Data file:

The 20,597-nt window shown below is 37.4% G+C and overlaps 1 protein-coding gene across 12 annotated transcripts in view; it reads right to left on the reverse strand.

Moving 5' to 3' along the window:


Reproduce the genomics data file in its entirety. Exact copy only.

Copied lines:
The 20,597-nt window shown below is 37.4% G+C and overlaps 1 protein-coding gene across 12 annotated transcripts in view; it reads right to left on the reverse strand.

Moving 5' to 3' along the window: